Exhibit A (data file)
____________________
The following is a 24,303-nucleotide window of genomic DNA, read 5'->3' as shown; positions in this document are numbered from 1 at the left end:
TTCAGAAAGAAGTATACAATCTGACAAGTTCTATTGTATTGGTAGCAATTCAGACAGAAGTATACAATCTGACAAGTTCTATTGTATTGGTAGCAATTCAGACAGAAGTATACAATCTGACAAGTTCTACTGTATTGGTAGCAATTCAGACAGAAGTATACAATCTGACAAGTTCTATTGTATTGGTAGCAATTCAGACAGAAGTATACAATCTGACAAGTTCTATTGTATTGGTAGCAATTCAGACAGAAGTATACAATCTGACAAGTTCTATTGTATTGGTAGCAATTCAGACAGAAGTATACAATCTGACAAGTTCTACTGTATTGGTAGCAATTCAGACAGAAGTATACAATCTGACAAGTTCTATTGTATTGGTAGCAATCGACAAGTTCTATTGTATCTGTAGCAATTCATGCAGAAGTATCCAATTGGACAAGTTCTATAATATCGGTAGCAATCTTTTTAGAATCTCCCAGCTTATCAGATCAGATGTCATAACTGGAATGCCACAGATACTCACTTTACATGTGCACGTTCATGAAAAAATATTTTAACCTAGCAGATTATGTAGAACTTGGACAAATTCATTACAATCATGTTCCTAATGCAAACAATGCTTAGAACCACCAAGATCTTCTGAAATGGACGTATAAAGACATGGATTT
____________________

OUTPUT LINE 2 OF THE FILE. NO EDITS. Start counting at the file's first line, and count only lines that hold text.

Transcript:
TTCAGAAAGAAGTATACAATCTGACAAGTTCTATTGTATTGGTAGCAATTCAGACAGAAGTATACAATCTGACAAGTTCTATTGTATTGGTAGCAATTCAGACAGAAGTATACAATCTGACAAGTTCTACTGTATTGGTAGCAATTCAGACAGAAGTATACAATCTGACAAGTTCTATTGTATTGGTAGCAATTCAGACAGAAGTATACAATCTGACAAGTTCTATTGTATTGGTAGCAATTCAGACAGAAGTATACAATCTGACAAGTTCTATTGTATTGGTAGCAATTCAGACAGAAGTATACAATCTGACAAGTTCTACTGTATTGGTAGCAATTCAGACAGAAGTATACAATCTGACAAGTTCTATTGTATTGGTAGCAATCGACAAGTTCTATTGTATCTGTAGCAATTCATGCAGAAGTATCCAATTGGACAAGTTCTATAATATCGGTAGCAATCTTTTTAGAATCTCCCAGCTTATCAGATCAGATGTCATAACTGGAATGCCACAGATACTCACTTTACATGTGCACGTTCATGAAAAAATATTTTAACCTAGCAGATTATGTAGAACTTGGACAAATTCATTACAATCATGTTCCTAATGCAAACAATGCTTAGAACCACCAAGATCTTCTGAAATGGACGTATAAAGACATGGATTT